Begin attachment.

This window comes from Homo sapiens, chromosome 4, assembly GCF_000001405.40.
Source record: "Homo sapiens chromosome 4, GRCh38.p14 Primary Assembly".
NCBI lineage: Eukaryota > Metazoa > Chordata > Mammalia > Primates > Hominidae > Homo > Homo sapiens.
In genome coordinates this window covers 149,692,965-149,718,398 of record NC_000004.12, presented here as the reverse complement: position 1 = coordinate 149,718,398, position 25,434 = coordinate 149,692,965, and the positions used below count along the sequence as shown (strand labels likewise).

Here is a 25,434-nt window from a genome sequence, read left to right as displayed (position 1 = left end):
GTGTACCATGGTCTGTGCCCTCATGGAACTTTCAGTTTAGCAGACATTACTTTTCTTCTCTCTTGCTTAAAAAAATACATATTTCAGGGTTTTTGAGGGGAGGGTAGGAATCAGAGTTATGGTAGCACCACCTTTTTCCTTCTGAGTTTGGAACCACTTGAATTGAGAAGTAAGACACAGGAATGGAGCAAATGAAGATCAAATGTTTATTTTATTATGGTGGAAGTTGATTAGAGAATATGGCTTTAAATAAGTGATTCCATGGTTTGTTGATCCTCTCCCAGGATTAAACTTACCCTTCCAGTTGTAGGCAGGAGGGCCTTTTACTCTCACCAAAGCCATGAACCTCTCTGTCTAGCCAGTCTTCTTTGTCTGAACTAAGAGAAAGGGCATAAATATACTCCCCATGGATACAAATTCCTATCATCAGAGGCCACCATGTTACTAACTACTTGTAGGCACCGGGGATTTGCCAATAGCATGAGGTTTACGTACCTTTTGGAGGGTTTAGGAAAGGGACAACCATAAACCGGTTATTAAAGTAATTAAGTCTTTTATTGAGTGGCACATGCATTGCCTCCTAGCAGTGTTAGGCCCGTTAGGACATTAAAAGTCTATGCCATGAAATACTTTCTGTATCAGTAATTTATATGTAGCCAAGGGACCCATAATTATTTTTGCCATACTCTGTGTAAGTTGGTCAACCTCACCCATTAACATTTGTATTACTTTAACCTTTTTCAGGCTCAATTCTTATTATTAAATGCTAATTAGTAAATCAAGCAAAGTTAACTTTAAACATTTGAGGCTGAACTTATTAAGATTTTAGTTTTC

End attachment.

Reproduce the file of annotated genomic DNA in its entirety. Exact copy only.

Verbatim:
This window comes from Homo sapiens, chromosome 4, assembly GCF_000001405.40.
Source record: "Homo sapiens chromosome 4, GRCh38.p14 Primary Assembly".
NCBI lineage: Eukaryota > Metazoa > Chordata > Mammalia > Primates > Hominidae > Homo > Homo sapiens.
In genome coordinates this window covers 149,692,965-149,718,398 of record NC_000004.12, presented here as the reverse complement: position 1 = coordinate 149,718,398, position 25,434 = coordinate 149,692,965, and the positions used below count along the sequence as shown (strand labels likewise).

Here is a 25,434-nt window from a genome sequence, read left to right as displayed (position 1 = left end):
GTGTACCATGGTCTGTGCCCTCATGGAACTTTCAGTTTAGCAGACATTACTTTTCTTCTCTCTTGCTTAAAAAAATACATATTTCAGGGTTTTTGAGGGGAGGGTAGGAATCAGAGTTATGGTAGCACCACCTTTTTCCTTCTGAGTTTGGAACCACTTGAATTGAGAAGTAAGACACAGGAATGGAGCAAATGAAGATCAAATGTTTATTTTATTATGGTGGAAGTTGATTAGAGAATATGGCTTTAAATAAGTGATTCCATGGTTTGTTGATCCTCTCCCAGGATTAAACTTACCCTTCCAGTTGTAGGCAGGAGGGCCTTTTACTCTCACCAAAGCCATGAACCTCTCTGTCTAGCCAGTCTTCTTTGTCTGAACTAAGAGAAAGGGCATAAATATACTCCCCATGGATACAAATTCCTATCATCAGAGGCCACCATGTTACTAACTACTTGTAGGCACCGGGGATTTGCCAATAGCATGAGGTTTACGTACCTTTTGGAGGGTTTAGGAAAGGGACAACCATAAACCGGTTATTAAAGTAATTAAGTCTTTTATTGAGTGGCACATGCATTGCCTCCTAGCAGTGTTAGGCCCGTTAGGACATTAAAAGTCTATGCCATGAAATACTTTCTGTATCAGTAATTTATATGTAGCCAAGGGACCCATAATTATTTTTGCCATACTCTGTGTAAGTTGGTCAACCTCACCCATTAACATTTGTATTACTTTAACCTTTTTCAGGCTCAATTCTTATTATTAAATGCTAATTAGTAAATCAAGCAAAGTTAACTTTAAACATTTGAGGCTGAACTTATTAAGATTTTAGTTTTC